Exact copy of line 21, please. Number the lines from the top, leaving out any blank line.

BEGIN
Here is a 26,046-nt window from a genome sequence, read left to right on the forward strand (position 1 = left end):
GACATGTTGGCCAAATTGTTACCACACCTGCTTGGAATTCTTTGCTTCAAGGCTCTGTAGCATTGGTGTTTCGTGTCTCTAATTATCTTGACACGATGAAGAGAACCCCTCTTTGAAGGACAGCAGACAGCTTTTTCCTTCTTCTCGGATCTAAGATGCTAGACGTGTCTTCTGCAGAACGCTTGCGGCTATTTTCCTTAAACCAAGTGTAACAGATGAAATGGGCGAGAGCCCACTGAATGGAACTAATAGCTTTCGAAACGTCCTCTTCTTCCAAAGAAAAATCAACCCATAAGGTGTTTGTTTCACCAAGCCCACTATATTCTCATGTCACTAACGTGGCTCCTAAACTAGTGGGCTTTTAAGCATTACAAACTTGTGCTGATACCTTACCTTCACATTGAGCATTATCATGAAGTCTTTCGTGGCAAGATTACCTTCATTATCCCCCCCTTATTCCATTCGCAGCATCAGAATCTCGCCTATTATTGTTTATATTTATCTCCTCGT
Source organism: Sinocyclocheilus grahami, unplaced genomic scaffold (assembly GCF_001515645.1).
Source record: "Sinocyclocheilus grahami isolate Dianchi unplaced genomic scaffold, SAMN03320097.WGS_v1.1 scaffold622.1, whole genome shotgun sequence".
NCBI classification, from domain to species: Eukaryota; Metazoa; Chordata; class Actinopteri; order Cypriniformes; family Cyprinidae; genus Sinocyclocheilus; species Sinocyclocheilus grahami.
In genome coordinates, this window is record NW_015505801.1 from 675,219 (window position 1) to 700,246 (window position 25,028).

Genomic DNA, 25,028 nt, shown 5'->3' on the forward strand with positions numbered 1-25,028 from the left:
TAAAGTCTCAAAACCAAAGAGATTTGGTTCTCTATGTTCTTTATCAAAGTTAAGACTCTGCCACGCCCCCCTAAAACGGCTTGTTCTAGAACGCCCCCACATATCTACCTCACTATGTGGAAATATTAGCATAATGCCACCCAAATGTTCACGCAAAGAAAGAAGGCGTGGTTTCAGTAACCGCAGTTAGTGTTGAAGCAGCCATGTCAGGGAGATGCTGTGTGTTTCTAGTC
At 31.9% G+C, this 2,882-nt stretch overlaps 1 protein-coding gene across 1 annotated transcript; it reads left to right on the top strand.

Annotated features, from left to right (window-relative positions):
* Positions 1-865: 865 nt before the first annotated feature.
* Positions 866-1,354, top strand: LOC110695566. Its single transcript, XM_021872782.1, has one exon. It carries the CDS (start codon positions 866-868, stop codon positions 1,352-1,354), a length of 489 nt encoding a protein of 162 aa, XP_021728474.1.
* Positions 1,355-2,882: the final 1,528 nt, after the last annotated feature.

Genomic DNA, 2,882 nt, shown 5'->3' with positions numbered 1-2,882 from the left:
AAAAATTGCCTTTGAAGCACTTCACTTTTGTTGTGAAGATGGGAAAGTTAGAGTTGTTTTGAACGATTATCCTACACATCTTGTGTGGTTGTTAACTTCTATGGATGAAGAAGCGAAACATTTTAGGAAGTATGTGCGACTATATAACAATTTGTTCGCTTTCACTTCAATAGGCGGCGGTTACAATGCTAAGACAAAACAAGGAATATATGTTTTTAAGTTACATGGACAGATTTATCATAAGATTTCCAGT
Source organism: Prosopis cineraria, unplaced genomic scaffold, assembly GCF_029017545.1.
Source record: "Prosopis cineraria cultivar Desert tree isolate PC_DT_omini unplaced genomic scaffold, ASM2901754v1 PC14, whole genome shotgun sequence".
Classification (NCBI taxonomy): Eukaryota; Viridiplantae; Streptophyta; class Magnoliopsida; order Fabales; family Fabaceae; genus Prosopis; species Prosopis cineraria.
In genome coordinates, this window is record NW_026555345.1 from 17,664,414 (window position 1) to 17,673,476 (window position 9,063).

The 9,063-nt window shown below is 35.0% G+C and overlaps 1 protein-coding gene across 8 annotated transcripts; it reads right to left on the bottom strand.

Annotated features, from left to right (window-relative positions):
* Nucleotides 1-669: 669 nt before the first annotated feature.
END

Annotated features, from left to right (window-relative positions):